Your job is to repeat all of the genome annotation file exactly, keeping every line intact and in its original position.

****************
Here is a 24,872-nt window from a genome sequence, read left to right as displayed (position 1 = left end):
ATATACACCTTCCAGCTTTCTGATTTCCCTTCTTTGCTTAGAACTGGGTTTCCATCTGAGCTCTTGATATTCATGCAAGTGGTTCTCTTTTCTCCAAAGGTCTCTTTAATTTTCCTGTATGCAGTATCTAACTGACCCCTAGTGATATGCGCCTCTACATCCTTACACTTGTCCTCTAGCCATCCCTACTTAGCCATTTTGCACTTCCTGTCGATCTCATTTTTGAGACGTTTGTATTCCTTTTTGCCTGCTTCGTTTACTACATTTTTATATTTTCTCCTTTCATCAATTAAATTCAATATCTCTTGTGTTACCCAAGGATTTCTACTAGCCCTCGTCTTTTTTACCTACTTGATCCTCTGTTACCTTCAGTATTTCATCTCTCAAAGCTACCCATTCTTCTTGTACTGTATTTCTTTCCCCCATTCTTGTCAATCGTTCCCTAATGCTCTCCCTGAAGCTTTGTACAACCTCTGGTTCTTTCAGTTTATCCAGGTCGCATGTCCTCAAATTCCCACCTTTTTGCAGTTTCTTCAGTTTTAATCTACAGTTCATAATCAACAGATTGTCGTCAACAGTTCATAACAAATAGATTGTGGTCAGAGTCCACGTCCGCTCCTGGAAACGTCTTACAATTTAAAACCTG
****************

Here is a 24,872-nt window from a genome sequence, read left to right as displayed (position 1 = left end):
ATATACACCTTCCAGCTTTCTGATTTCCCTTCTTTGCTTAGAACTGGGTTTCCATCTGAGCTCTTGATATTCATGCAAGTGGTTCTCTTTTCTCCAAAGGTCTCTTTAATTTTCCTGTATGCAGTATCTAACTGACCCCTAGTGATATGCGCCTCTACATCCTTACACTTGTCCTCTAGCCATCCCTACTTAGCCATTTTGCACTTCCTGTCGATCTCATTTTTGAGACGTTTGTATTCCTTTTTGCCTGCTTCGTTTACTACATTTTTATATTTTCTCCTTTCATCAATTAAATTCAATATCTCTTGTGTTACCCAAGGATTTCTACTAGCCCTCGTCTTTTTTACCTACTTGATCCTCTGTTACCTTCAGTATTTCATCTCTCAAAGCTACCCATTCTTCTTGTACTGTATTTCTTTCCCCCATTCTTGTCAATCGTTCCCTAATGCTCTCCCTGAAGCTTTGTACAACCTCTGGTTCTTTCAGTTTATCCAGGTCGCATGTCCTCAAATTCCCACCTTTTTGCAGTTTCTTCAGTTTTAATCTACAGTTCATAATCAACAGATTGTCGTCAACAGTTCATAACAAATAGATTGTGGTCAGAGTCCACGTCCGCTCCTGGAAACGTCTTACAATTTAAAACCTG